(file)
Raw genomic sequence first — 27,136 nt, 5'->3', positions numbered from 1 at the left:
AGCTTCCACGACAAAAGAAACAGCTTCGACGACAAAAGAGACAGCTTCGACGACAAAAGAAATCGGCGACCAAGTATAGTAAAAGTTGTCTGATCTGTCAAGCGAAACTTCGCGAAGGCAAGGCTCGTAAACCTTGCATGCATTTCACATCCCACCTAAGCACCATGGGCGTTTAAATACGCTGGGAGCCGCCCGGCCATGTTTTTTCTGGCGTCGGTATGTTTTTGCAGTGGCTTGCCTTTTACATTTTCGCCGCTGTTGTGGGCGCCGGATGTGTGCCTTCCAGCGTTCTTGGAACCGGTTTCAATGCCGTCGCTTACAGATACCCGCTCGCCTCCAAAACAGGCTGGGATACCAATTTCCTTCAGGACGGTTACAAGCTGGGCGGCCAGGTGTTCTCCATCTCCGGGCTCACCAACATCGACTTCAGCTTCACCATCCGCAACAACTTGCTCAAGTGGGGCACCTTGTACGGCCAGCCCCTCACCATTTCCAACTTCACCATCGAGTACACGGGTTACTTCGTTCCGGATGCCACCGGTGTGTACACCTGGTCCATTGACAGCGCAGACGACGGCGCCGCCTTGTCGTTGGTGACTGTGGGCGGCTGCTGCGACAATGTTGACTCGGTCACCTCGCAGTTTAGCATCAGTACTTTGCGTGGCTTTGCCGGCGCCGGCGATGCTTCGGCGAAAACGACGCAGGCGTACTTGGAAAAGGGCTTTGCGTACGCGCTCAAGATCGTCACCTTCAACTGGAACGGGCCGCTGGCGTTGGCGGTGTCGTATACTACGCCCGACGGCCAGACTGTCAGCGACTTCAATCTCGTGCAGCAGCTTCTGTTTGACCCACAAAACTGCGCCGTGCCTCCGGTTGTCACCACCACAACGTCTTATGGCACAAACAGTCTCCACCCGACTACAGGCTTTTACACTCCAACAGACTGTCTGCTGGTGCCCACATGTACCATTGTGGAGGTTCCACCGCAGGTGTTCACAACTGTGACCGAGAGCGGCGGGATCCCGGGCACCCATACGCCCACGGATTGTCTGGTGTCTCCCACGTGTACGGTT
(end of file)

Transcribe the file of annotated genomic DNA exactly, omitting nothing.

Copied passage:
Raw genomic sequence first — 27,136 nt, 5'->3', positions numbered from 1 at the left:
AGCTTCCACGACAAAAGAAACAGCTTCGACGACAAAAGAGACAGCTTCGACGACAAAAGAAATCGGCGACCAAGTATAGTAAAAGTTGTCTGATCTGTCAAGCGAAACTTCGCGAAGGCAAGGCTCGTAAACCTTGCATGCATTTCACATCCCACCTAAGCACCATGGGCGTTTAAATACGCTGGGAGCCGCCCGGCCATGTTTTTTCTGGCGTCGGTATGTTTTTGCAGTGGCTTGCCTTTTACATTTTCGCCGCTGTTGTGGGCGCCGGATGTGTGCCTTCCAGCGTTCTTGGAACCGGTTTCAATGCCGTCGCTTACAGATACCCGCTCGCCTCCAAAACAGGCTGGGATACCAATTTCCTTCAGGACGGTTACAAGCTGGGCGGCCAGGTGTTCTCCATCTCCGGGCTCACCAACATCGACTTCAGCTTCACCATCCGCAACAACTTGCTCAAGTGGGGCACCTTGTACGGCCAGCCCCTCACCATTTCCAACTTCACCATCGAGTACACGGGTTACTTCGTTCCGGATGCCACCGGTGTGTACACCTGGTCCATTGACAGCGCAGACGACGGCGCCGCCTTGTCGTTGGTGACTGTGGGCGGCTGCTGCGACAATGTTGACTCGGTCACCTCGCAGTTTAGCATCAGTACTTTGCGTGGCTTTGCCGGCGCCGGCGATGCTTCGGCGAAAACGACGCAGGCGTACTTGGAAAAGGGCTTTGCGTACGCGCTCAAGATCGTCACCTTCAACTGGAACGGGCCGCTGGCGTTGGCGGTGTCGTATACTACGCCCGACGGCCAGACTGTCAGCGACTTCAATCTCGTGCAGCAGCTTCTGTTTGACCCACAAAACTGCGCCGTGCCTCCGGTTGTCACCACCACAACGTCTTATGGCACAAACAGTCTCCACCCGACTACAGGCTTTTACACTCCAACAGACTGTCTGCTGGTGCCCACATGTACCATTGTGGAGGTTCCACCGCAGGTGTTCACAACTGTGACCGAGAGCGGCGGGATCCCGGGCACCCATACGCCCACGGATTGTCTGGTGTCTCCCACGTGTACGGTT